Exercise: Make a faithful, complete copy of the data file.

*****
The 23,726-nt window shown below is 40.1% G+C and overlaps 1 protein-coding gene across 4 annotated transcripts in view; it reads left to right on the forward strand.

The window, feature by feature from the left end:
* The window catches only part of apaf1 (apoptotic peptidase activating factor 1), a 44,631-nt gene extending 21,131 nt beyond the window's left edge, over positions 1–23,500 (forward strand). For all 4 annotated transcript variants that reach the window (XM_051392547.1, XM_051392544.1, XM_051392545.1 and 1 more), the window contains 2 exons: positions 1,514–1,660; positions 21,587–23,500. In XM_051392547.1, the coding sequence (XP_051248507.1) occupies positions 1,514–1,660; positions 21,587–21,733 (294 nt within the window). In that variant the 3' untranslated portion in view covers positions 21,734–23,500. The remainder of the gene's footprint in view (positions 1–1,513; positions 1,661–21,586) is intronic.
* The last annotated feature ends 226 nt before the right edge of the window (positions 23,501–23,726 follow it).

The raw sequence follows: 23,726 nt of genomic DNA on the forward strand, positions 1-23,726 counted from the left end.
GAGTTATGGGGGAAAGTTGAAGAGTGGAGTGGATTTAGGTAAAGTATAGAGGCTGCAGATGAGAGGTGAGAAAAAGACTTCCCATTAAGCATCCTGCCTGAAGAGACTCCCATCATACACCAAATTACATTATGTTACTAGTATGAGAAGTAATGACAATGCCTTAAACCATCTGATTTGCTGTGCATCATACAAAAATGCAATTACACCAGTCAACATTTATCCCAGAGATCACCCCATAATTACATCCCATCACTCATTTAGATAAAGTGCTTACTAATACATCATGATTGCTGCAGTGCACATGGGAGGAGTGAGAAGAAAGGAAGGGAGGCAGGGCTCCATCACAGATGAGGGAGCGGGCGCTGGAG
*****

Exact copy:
The 23,726-nt window shown below is 40.1% G+C and overlaps 1 protein-coding gene across 4 annotated transcripts in view; it reads left to right on the forward strand.

The window, feature by feature from the left end:
* The window catches only part of apaf1 (apoptotic peptidase activating factor 1), a 44,631-nt gene extending 21,131 nt beyond the window's left edge, over positions 1–23,500 (forward strand). For all 4 annotated transcript variants that reach the window (XM_051392547.1, XM_051392544.1, XM_051392545.1 and 1 more), the window contains 2 exons: positions 1,514–1,660; positions 21,587–23,500. In XM_051392547.1, the coding sequence (XP_051248507.1) occupies positions 1,514–1,660; positions 21,587–21,733 (294 nt within the window). In that variant the 3' untranslated portion in view covers positions 21,734–23,500. The remainder of the gene's footprint in view (positions 1–1,513; positions 1,661–21,586) is intronic.
* The last annotated feature ends 226 nt before the right edge of the window (positions 23,501–23,726 follow it).

The raw sequence follows: 23,726 nt of genomic DNA on the forward strand, positions 1-23,726 counted from the left end.
GAGTTATGGGGGAAAGTTGAAGAGTGGAGTGGATTTAGGTAAAGTATAGAGGCTGCAGATGAGAGGTGAGAAAAAGACTTCCCATTAAGCATCCTGCCTGAAGAGACTCCCATCATACACCAAATTACATTATGTTACTAGTATGAGAAGTAATGACAATGCCTTAAACCATCTGATTTGCTGTGCATCATACAAAAATGCAATTACACCAGTCAACATTTATCCCAGAGATCACCCCATAATTACATCCCATCACTCATTTAGATAAAGTGCTTACTAATACATCATGATTGCTGCAGTGCACATGGGAGGAGTGAGAAGAAAGGAAGGGAGGCAGGGCTCCATCACAGATGAGGGAGCGGGCGCTGGAG